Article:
23. 23. Synchronous IO int open(const char *pathname, int flags, mode_t mode); O_SYNC The file is opened for synchronous I/O. Any write(2)s on the resulting file descriptor will block the calling process until the data has been physically written to the underlying hardware. But see NOTES below.
  24. 24. Direct IO int open(const char *pathname, int flags, mode_t mode); O_DIRECT Try to minimize cache effects of the I/O to and from this file. In general this will degrade performance, but it is useful in special situations, such as when applications do their own caching. File I/O is done directly to/from user space buffers.
  25. 25. Direct IO flags = O_RDWR | O_CREAT | O_TRUNC | O_SYNC; if (directIO == true) { myWarn(3,__FUNCTION__, "Will try to enable Direct IO"); flags = flags| O_DIRECT; }
  26. 26. Notes below Most Linux file systems don't actually implement the POSIX O_SYNC semantics, which require all metadata updates of a write to be on disk on returning to userspace, but only the O_DSYNC semantics, which require only actual file data and meta-data necessary to retrieve it to be on disk by the time the system call returns.
  27. 27. Results Test -Direct IO (s) +Direct IO (s) Difference Write Read Rewrite Reread Random 5,82 6,640 0,88 0,163 2,197 0,07 3,037 2,905 1,05 1,244 2,845 0,44 2,403 2,941 0,82 100Mbytes file - 4k BS -XFS - 20 run average
  28. 28. Results Test +Direct IO (s) MB/s Write Read Rewrite Reread Random 6,640 15,79 2,197 47,72 2,905 36,09 2,845 36,85 2,941 35,64 100Mbytes file - 4k BS -XFS - 20 run average
  29. 29. iomelt IOMELT Version 0.71 Usage: -b BYTES Block size used for IO functions (must be a power of two) -d Dump data in a format that can be digested by pattern processing commands -D Print time in seconds since epoch -h Prints usage parameters -H Omit header row when dumping data -n Do NOT convert bytes to human readable format -o Do NOT display results (does not override -d) -O Reopen worload file before every test -p PATH Directory where the test file should be created -r Randomize workload file name -R Try to enable Direct IO -s BYTES Workload file size (default: 10Mb) -v Controls the level of verbosity -V Displays version number -b and -s values can be specified in bytes (default), Kilobytes (with 'K' suffix), Megabytes (with 'M'suffix), or Gigabytes (with 'G' suffix) Unless specified, block size value is the optimal block transfer size for the file system as returned by statvfs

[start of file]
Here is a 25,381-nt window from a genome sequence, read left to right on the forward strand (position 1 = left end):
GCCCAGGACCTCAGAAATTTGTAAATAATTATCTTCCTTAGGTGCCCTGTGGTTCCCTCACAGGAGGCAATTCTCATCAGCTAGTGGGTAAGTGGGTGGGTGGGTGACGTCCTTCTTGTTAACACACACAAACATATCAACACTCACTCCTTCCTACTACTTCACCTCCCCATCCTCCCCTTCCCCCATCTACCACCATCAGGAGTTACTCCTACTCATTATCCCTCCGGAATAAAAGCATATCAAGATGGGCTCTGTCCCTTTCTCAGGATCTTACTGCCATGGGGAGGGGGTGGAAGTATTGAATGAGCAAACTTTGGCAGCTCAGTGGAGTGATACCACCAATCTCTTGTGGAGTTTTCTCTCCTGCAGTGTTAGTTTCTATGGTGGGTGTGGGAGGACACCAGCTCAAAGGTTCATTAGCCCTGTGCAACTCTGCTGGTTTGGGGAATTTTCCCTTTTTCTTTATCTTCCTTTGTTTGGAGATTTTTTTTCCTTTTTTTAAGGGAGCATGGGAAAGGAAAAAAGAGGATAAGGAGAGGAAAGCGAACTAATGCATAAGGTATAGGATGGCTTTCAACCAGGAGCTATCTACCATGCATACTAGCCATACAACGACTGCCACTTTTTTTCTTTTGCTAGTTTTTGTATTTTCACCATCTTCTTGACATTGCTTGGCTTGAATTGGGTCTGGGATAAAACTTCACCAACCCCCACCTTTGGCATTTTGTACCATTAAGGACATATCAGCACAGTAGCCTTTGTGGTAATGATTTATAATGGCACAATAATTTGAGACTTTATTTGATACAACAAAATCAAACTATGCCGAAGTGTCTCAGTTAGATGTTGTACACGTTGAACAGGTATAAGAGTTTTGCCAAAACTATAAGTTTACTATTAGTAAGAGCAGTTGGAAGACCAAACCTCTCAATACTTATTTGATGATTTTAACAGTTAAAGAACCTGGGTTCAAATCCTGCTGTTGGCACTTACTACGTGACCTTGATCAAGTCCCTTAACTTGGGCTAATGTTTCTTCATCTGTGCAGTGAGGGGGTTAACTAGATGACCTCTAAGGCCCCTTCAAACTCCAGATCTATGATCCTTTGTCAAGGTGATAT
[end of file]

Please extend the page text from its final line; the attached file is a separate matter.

30. 30. iomelt • Available at http://iomelt.com • Fork it on GitHub: • https://github.com/camposr/iomelt • Artistic License 2.0 • http://opensource.org/licenses/artistic-license-2.0
  31. 31. Methodology How to measure the performance of several instance types on different regions for long periods of time?
  32. 32. Methodology 1. Create a single AMI 1.1.Update Kernel, compiler and libraries 2. Replicate it in several regions and different instance types: 2.1.m1.small 2.2.m1.medium 2.3.m1.large
  33. 33. Methodology Source: http://amzn.to/12zSyZV
  34. 34. Methodology Schedule a cron job to run every five minutes */5 * * 8 * /root/iomelt/iomelt -dor >> /root/iomelt.out 2>&1
  35. 35. Results
  36. 36. Results
  37. 37. Results
  38. 38. Results
  39. 39. Results
  40. 40. Results
  41. 41. Results For a complete list of results: http://bit.ly/19L9xm2
  42. 42. Conclusions • Shared multi-tenant environments create new challenges for performance analysis • Traditional benchmark methodologies are not suitable for these environments • Excessive versatility in most available tools make it hard to get reproducible measurements
  43. 43. Conclusions • Performance (in)consistency must be considered when designing systems that will run in the cloud • “What you don’t know might hurt you”